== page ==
Rays of light | How we can look at ourselves with gentleness.
Help, there’s a tiger in the workplace!
My whole body starts shaking
Effortless coaching

How to get your team back on track as a manager

You may wonder: How did it go on in that room? Well…

Because I was able to remain present in a reassuring manner and look at all individual reactions with gentleness, the situation was resolved and peace returned. My most important intervention was to invite each participant to say what they really felt. So that the inside and outside really fit together. Stress went down for everyone individually and therefore also for the team. All’s well that ends well, we can say.

Of course, this was a summary of what happened. Let’s look at how you as a manager can make a successful intervention when your team suffers from stress.

Step by step intervention in case of stress in teams:

  1. First of all, as a manager, you have to name what you see happening. This is a different story for each of the 5 stress reactions:
    Fight: Your team members have short fuses, there are conflicts and there is disagreement. As a manager, you should do the following: Identify these conflicts and then ask your team members: What is our common goal?
    Flight: Your team members make excuses or have strange arguments to withdraw from the team. You as a supervisor: Ask the team member in question what he or she needs to join again.
    Freeze: Your team members become paralysed in the situation and do not know how to proceed. You as manager: Try to get back on track by naming what you see and show understanding for your team member’s reaction. This will allow the situation to thaw out.
    Friend: Your team members are excessively friendly to each other and you, as the manager, suspect that not everything is being said. You as the manager: Create enough security to give everyone’s opinion room. It is important that you are aware of and not afraid of any conflicts arising from this.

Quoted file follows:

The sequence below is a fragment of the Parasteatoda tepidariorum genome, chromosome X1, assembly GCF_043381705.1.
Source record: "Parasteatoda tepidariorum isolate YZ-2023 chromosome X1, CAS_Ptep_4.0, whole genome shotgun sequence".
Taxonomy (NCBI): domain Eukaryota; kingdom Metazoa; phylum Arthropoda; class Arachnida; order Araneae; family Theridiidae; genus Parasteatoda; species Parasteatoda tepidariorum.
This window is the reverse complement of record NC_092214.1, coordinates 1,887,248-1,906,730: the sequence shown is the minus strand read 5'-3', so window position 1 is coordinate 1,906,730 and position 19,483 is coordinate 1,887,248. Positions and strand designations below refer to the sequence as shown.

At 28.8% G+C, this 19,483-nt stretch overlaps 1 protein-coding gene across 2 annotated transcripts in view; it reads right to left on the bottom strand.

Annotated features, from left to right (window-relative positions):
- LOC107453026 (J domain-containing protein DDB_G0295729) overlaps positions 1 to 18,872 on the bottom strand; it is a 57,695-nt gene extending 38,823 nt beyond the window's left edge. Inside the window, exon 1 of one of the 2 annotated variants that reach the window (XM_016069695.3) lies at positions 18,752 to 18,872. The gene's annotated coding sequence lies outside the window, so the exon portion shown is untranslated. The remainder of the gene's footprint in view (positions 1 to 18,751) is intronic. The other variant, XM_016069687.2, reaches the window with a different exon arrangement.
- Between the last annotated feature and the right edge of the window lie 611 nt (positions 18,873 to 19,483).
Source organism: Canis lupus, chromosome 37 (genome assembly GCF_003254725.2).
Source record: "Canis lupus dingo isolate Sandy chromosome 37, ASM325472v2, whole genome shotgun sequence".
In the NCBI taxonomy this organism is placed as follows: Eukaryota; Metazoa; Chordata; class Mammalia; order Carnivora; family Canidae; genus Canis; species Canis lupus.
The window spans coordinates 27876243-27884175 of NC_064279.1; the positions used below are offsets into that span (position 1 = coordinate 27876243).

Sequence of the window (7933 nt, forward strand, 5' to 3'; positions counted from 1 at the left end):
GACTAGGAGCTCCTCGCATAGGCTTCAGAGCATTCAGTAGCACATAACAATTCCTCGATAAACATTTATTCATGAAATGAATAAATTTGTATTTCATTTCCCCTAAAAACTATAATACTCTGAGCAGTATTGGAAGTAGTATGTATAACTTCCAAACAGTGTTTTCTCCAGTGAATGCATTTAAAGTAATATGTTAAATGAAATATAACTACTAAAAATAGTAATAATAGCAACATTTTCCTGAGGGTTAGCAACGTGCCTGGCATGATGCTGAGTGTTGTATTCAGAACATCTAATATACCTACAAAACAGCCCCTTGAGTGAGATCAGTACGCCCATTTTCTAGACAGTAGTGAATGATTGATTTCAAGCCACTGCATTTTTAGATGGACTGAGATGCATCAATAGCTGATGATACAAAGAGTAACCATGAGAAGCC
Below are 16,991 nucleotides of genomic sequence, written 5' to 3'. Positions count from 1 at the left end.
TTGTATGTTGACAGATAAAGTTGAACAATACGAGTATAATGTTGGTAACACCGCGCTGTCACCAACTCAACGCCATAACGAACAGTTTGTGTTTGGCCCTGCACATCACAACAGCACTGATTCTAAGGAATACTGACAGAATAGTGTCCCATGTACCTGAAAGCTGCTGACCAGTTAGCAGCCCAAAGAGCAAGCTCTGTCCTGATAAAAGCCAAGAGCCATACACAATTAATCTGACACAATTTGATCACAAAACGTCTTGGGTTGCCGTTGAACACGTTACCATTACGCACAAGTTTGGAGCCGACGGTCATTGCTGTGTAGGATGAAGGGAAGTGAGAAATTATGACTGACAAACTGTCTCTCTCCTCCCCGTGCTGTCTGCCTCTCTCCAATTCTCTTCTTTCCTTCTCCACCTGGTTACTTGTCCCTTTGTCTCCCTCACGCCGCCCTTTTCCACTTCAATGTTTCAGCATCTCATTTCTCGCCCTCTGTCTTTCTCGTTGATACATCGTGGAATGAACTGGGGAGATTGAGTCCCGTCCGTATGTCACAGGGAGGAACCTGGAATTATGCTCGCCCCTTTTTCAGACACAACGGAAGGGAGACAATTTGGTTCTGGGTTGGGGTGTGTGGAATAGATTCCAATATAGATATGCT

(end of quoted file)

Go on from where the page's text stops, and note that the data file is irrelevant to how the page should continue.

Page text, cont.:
Flop: Your team members sit back and wait. You as the manager: It is important that you do not sit back and relax, but that you keep moving. Provide clear leadership and tackle the problem.
  2. As a manager, you have to realise that stress is debilitating for the people in the team and that it is not weird that the team does not perform and get tasks done. Show understanding for this and look for solutions together with your team instead of being authoritarian.
  3. In order to remain the rock in the waves that your team needs as a manager, you must first work with your own stress-related complaints. This is very important because 80% of communication goes through the nervous system and stress is contagious.

How do you stay the rock if you are stressed?

I realise better than anyone how difficult it is to stay afloat when your whole team is under stress. To remain the rock that your team needs, it is essential that you can continue to look at your team members with gentleness and be reassuringly present. You can only do this by looking at yourself with gentleness and asking for support if this is hard for you. Only by learning to deal with your own stress and learning to regulate it properly can you successfully deal with situations like this. I offer you the support you need and am happy to share my expertise – and the various training opportunities I offer for managers – with you in a free Strategy Talk.

You are – and will remain – welcome.


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Linda Hoeben
+32 474 920 877
Rommersom 1A, 3320 Hoegaarden